Recent UK Anaerobic Digestion Developments and Future Projections

The growth of anaerobic digestion in the UK has not met Defra’s strategy target of 2011, when 1,000 new digesters were to be built by 2015. In fact less than half that figure was achieved, nevertheless the industry has been growing rapidly in real terms in the UK. Considering, the difficult economic circumstances, and reticence until quite recently on behalf of potential investors, the number of plants which have been brought on-stream is remarkable.

In the area of Waste Management, the the charity of plants will be needed to process food waste and in particular food waste collected from households. One benefit of slower adoption of anaerobic digestion technology, has been the additional time that has enabled biogas plant process technology to be developed.

It is worth remembering that during the 1980s a host of innovative but unfortunately largely unsuccessful process technologies were heralded as the ideal treatment method for the UK’s industrial organic wastes. A number of new processes were introduced such as:

a) The Upflow Anaerobic Sludge Blanket (UASB)

b) Expanded Granular Sludge Blanket (EGSB)

c) Anaerobic filter.

While such processes were undoubtedly successful for certain quite closely site-specific organic wastes, they were over-sold, and after a rapid initial take-up were then found unable to live up to expectations, and were soon abandoned. Inevitably, this left many clients with heavy costs replacing failing equipment.

A number of commentators have suggested that these experiences left a legacy of distrust in the AD process as a whole which has persisted until quite recently. In the UK this may have led, at least in part, to what was almost a complete absence of industrial anaerobic digestion plants, in the last decade of the century.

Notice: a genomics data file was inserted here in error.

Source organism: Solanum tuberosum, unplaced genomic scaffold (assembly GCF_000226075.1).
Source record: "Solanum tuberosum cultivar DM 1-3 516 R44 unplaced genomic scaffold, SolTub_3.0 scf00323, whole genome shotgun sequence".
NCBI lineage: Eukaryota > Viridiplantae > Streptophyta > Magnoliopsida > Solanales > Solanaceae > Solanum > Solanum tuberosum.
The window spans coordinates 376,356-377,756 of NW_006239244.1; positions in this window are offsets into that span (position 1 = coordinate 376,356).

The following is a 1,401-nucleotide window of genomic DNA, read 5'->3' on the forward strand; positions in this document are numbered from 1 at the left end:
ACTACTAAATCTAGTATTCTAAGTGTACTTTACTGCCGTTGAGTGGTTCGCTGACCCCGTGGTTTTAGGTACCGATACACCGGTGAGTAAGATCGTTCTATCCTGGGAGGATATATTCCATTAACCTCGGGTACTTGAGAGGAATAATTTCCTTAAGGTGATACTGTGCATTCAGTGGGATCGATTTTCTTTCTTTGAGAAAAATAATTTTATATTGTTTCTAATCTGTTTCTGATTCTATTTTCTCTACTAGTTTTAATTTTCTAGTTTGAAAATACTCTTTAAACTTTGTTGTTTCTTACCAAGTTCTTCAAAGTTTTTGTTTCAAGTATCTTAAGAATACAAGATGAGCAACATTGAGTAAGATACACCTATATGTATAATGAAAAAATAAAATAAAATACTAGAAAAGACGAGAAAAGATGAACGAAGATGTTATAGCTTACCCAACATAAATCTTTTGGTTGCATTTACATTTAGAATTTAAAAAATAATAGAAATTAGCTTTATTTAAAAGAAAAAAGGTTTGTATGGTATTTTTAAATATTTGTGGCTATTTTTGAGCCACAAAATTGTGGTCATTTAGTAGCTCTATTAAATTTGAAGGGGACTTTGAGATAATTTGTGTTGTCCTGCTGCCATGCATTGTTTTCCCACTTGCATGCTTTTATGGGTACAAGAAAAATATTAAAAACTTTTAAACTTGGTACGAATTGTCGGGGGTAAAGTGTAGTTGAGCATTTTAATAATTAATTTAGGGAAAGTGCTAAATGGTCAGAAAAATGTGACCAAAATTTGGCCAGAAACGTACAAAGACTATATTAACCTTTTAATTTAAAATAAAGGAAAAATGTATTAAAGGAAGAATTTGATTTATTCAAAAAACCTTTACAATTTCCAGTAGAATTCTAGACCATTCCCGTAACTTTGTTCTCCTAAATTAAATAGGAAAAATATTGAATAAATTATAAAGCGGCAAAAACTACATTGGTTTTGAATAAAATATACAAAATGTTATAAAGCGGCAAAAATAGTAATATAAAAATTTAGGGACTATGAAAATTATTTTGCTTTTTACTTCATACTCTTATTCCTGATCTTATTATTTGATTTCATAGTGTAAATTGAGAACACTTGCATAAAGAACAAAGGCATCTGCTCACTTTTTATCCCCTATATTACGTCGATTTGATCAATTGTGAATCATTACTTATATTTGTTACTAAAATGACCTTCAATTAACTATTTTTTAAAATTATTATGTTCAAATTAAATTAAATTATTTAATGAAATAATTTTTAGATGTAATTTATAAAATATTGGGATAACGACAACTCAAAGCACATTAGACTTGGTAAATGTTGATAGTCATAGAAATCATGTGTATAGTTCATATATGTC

When anaerobic digestion plants did start to emerge it was the simplest of single reactor (mesophilic) type of AD plants, which lone UK advocates of anaerobic digestion had continued to espouse. The most successful of these was the plants produced by Michael Chesshire, and his company Farmgas. He was able to show that those processes used in his on-farm biogas plant systems were capable of reliable long-term profitability when the UK DoE (now Defra) chose to award his successor company to Farmgas, named Biogen the funds to demonstrate it on a feed stock of food waste.

At the same time, during the latter part of the 2010s, work by Southampton University researchers showed that problems reported with food waste only biogas plant operation after more than a year from commissioning were avoidable. Process problems would in future simply be avoided by adding certain depleted (and essential) rare earth’s to the feed materials.

The reason that Anaerobic Digestion has been, and still is viewed by UK government department, Defra, as an ideal process which they will subsidise, is because it holds the key to their delivery of a number of government targets, as follows:

- greenhouse gas emisions reduction

- targets for renewable energy generation

- targets for reduction of waste tonnages sent to landfill as required by the EU Landfill Directive

- targets for recycling.

Paradoxically, due to the fact that large quantities of water are added to the standard AD process, this method of waste “treatment” results in a much larger volume of material after the process than before it. It is only made viable to pay what it costs to dispose of the resulting “digestate” volumes, by the high value of the energy produced.

Dry type ananerobic digestion systems which produce less liquid digestate, are being built but don’t achieve as high a biogas yield as the stadard “wet” process. So, while selling the gas remains as the main income, uptake will be likely to remain muted.

Future Projections

The future for the next 5 years of anaerobic digestion industry development will be increasing numbers of biogas plants using essentially the existing core process plant design, in which the vast majority of plants will be single tank mesophilic reactors. It is expected that in accordance with EU requirements, which are likely to be passed requiring all councils to collect and digest household food waste, and government zero-waste pledges, the main demand within the waste management sector will be for food waste digesters.

Source: http://eprints.whiterose.ac.uk/42993/7/horanNJ2.pdf

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